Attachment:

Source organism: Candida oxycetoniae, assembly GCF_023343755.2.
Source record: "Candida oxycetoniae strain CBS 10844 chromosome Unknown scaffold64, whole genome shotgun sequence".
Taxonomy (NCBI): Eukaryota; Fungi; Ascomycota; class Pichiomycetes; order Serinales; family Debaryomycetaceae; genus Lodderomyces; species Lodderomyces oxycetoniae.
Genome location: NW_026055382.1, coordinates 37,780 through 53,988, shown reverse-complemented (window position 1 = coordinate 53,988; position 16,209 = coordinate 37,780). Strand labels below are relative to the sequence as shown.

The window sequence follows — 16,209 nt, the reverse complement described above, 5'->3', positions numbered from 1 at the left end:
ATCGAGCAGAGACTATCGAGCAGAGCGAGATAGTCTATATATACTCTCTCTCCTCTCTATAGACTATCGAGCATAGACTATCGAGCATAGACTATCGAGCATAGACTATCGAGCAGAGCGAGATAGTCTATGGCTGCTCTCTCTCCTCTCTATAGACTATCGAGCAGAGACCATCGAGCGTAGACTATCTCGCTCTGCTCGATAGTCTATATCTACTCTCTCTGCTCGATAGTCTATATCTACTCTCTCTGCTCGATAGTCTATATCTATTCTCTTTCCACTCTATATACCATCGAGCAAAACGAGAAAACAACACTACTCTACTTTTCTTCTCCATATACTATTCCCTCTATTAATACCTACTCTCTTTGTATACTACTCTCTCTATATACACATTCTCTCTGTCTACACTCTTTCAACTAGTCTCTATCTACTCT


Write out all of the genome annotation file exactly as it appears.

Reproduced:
Source organism: Candida oxycetoniae, assembly GCF_023343755.2.
Source record: "Candida oxycetoniae strain CBS 10844 chromosome Unknown scaffold64, whole genome shotgun sequence".
Taxonomy (NCBI): Eukaryota; Fungi; Ascomycota; class Pichiomycetes; order Serinales; family Debaryomycetaceae; genus Lodderomyces; species Lodderomyces oxycetoniae.
Genome location: NW_026055382.1, coordinates 37,780 through 53,988, shown reverse-complemented (window position 1 = coordinate 53,988; position 16,209 = coordinate 37,780). Strand labels below are relative to the sequence as shown.

The window sequence follows — 16,209 nt, the reverse complement described above, 5'->3', positions numbered from 1 at the left end:
ATCGAGCAGAGACTATCGAGCAGAGCGAGATAGTCTATATATACTCTCTCTCCTCTCTATAGACTATCGAGCATAGACTATCGAGCATAGACTATCGAGCATAGACTATCGAGCAGAGCGAGATAGTCTATGGCTGCTCTCTCTCCTCTCTATAGACTATCGAGCAGAGACCATCGAGCGTAGACTATCTCGCTCTGCTCGATAGTCTATATCTACTCTCTCTGCTCGATAGTCTATATCTACTCTCTCTGCTCGATAGTCTATATCTATTCTCTTTCCACTCTATATACCATCGAGCAAAACGAGAAAACAACACTACTCTACTTTTCTTCTCCATATACTATTCCCTCTATTAATACCTACTCTCTTTGTATACTACTCTCTCTATATACACATTCTCTCTGTCTACACTCTTTCAACTAGTCTCTATCTACTCT